During the dot-com boom, however, the internet was becoming a hotbed for attention-thirsty startups and get-rich-quick schemes alike—the rosy picture of a closely-knitted community began to seem naïve. For one, ccTLDs in countries with a growing number of internet users took many volunteers to operate. Domain names were used for spam mail, online scams, and other illegal activities. Cybersquatting—the practice of registering trademarked domain names—became tricky to regulate. Meanwhile, web addresses were increasingly recognized as valuable digital assets as domain resellers sold premium names at high prices. These circumstances soon rendered Postel’s first-come, first-served principle of ccTLD delegation unsustainable.
In the early 2000s, the IANA was swamped with requests for redelegation. Seeing ccTLDs as a public good, some states established government bureaus to take things into their own hands; others, like Canada, incorporated not-for-profit organizations in collaboration with the private sector and academic institutions. Many registries, such as .us and .fr, introduced regulations to limit domain registrations to individuals or organizations with actual ties to the country, though they’re enforced to varying degrees. This process of formalization—the transfer of administrative power from volunteers to governments—was complete in most major countries by the early 2000s. In Anguilla, too, Cate changed the administrative contact of .ai to the government of Anguilla, which gladly kept him as the technical manager.
But this wasn’t the case everywhere. The internet reached the world’s periphery later than its core, and some nations weren’t even aware that they were entitled to a piece of the global namespace when their domain name had been assigned to, well, randos. Before Tuvalu sold its .tv license to Verisign, the extension was managed by a programmer in the United States with no relation whatsoever to Tuvalu. Another American was given the control of .nu, reserved for the South Pacific nation of Niue.
Some, like Niue, were never able to retrieve control from foreign firms that profited off their digital assets. The island, which wrote into law that .nu was a “[n]ational resource for which the prime authority is the Government of Niue,” sued the Swedish firm that now owned the rights to its ccTLD in 2018. The claim is still being contested, and neither the Niuean government nor its people has received any profit from the domain sales, which is estimated at somewhere between $27 million and $37 million since 2013.
Others, lacking the capacity for an in-house domain sales operation, outsourced root server management and marketing to third-party registries, often based in the United States or Europe. Tuvalu’s .tv domain is currently managed by GoDaddy, which pays a portion of the sales revenue every year to the island’s government. Countries like Tuvalu “are often getting a very bad deal,” Vince Cate said.
Consider the familiar .io, popular in the developer community (and later the cryptocurrency industry) as a shorthand for “input/output.” It was assigned to the British Indian Ocean Territory which sits on the colonized Chagos Islands. In 1968, the British forcibly expelled the native Chagossians to construct a military base. Jon Postel had delegated the rights to the suffix in 1997 to the Internet Computer Bureau (ICB)—a UK company with only a care-of (c/o) address in the territory. Refugee groups have filed a lawsuit against the .io registry, whose domain sales profits never reached the Chagossians—nor the British government, which repeatedly denied having received any payments.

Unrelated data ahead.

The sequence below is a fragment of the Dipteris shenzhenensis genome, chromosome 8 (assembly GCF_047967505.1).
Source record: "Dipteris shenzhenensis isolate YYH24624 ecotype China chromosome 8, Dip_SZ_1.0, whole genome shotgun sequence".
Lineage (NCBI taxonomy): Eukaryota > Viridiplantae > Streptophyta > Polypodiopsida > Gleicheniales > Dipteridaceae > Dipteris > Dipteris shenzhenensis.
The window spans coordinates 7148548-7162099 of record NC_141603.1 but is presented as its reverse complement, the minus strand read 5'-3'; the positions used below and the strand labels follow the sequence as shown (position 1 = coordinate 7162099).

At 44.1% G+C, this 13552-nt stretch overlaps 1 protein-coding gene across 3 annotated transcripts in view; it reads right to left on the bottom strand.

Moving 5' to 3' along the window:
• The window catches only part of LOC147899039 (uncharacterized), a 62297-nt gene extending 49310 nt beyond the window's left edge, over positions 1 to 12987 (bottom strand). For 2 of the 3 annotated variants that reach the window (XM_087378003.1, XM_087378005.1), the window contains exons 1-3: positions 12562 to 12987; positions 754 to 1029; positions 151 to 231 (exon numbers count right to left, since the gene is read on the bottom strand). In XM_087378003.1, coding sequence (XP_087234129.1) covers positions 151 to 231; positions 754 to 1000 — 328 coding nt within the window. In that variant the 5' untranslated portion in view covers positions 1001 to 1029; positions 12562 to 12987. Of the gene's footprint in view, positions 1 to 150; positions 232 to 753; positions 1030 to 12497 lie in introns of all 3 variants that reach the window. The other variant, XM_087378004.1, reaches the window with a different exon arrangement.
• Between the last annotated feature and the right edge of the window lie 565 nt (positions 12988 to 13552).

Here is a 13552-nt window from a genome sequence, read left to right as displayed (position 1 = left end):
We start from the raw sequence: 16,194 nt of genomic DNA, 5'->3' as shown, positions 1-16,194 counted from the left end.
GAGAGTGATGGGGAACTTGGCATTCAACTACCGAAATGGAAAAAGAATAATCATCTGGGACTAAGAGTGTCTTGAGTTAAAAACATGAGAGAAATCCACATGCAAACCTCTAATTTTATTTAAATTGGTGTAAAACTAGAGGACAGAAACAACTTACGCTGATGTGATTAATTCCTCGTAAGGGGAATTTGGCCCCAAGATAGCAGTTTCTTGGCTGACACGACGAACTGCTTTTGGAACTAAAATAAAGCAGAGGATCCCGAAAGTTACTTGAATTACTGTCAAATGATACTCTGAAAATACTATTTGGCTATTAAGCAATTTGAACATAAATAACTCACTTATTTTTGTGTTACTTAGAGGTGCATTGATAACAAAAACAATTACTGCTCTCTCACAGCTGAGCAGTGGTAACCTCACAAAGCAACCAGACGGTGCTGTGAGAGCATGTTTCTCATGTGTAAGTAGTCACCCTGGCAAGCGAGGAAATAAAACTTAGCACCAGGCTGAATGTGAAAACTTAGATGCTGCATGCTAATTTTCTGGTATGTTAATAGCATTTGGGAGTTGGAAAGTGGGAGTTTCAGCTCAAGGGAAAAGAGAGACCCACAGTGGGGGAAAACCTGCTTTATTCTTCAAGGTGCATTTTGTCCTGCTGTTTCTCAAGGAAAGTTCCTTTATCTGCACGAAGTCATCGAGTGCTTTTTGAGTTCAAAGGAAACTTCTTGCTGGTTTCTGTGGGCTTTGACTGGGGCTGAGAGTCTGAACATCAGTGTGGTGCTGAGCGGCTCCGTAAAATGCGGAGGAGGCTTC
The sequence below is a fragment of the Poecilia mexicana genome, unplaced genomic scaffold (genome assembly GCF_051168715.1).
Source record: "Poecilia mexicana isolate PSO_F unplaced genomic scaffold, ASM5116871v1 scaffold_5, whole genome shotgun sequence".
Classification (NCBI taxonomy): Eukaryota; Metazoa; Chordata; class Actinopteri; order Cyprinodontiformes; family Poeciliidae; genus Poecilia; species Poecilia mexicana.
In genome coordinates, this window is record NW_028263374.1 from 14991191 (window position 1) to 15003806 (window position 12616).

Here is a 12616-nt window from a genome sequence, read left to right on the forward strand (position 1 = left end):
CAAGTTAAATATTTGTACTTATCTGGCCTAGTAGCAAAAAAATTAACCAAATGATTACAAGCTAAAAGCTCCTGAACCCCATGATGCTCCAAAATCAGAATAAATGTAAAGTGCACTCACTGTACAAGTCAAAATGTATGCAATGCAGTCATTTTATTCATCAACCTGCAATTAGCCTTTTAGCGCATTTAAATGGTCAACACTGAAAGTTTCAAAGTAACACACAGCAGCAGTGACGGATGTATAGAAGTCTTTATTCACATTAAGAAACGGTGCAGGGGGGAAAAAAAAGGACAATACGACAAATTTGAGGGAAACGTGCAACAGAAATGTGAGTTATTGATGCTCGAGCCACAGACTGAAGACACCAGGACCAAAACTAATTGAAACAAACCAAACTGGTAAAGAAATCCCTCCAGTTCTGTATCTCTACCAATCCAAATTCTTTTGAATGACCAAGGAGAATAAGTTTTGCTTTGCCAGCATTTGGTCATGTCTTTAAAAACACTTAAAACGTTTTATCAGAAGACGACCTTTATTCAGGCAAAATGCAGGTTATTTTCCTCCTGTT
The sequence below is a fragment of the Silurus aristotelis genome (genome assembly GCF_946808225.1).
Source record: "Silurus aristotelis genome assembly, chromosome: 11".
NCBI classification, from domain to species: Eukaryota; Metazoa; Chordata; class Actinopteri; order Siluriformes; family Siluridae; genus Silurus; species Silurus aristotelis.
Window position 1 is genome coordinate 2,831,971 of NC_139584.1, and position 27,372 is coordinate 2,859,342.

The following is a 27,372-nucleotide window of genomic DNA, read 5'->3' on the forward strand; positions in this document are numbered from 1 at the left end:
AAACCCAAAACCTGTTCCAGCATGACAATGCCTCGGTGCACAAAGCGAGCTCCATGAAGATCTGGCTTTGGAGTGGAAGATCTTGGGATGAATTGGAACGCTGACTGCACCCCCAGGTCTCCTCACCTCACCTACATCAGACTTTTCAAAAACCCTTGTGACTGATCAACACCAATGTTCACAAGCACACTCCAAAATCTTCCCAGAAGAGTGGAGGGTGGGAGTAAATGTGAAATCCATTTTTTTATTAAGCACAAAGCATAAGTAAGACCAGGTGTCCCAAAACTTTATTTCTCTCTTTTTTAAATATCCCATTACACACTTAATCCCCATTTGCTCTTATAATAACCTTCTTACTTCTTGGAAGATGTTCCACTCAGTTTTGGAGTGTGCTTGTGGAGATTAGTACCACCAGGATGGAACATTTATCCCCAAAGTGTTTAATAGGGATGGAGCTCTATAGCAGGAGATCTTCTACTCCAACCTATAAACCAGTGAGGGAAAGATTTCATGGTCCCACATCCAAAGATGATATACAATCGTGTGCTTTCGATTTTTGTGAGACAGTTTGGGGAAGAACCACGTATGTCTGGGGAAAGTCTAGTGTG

The illegitimate squatting of ccTLDs has become a clear case of digital colonialism: the exploitation of digital resources by Western capital came alongside the commodification of ccTLDs. But domain names aren’t tangible like tea leaves, labor, or land; just to what extent does their sovereignty matter?
The 20th century witnessed the globalization of technology and communications: postal services and banking, for instance, needed a unified coding system to make sure that parcels and wire transfers were going to the right country. In 1974, the International Organization for Standardization published its first country-code standard. ISO 3166-1, which included an alphabetical abbreviation for each country, would serve as the basis for future inventions like top-level domain naming and machine-readable passports.
Whether a country can be viewed as deserving its own ISO code, however, doesn’t always have a straightforward answer. The ISO didn’t want to take a stance on territorial disputes, so it borrowed the list from the United Nations, though for practical purposes, some territories and dependencies were given their own assigned codes. (Taiwan gets its own code as a “province of China.”)
But this meant that unrecognized sovereignties in the United Nations don’t get recognition in the digital space, either. Kosovo, which Serbia claims to be part of its territory, doesn’t have its own ISO country code because it is not a member of the United Nations. Not having its own ccTLD made it difficult for residents to search for localized information and businesses to target local audiences. Similarly, the de facto independent Somaliland was never assigned a ccTLD; its government banned the use of .so domain names after the Somali government, which claims Somaliland, nationalized its registry in 2018.1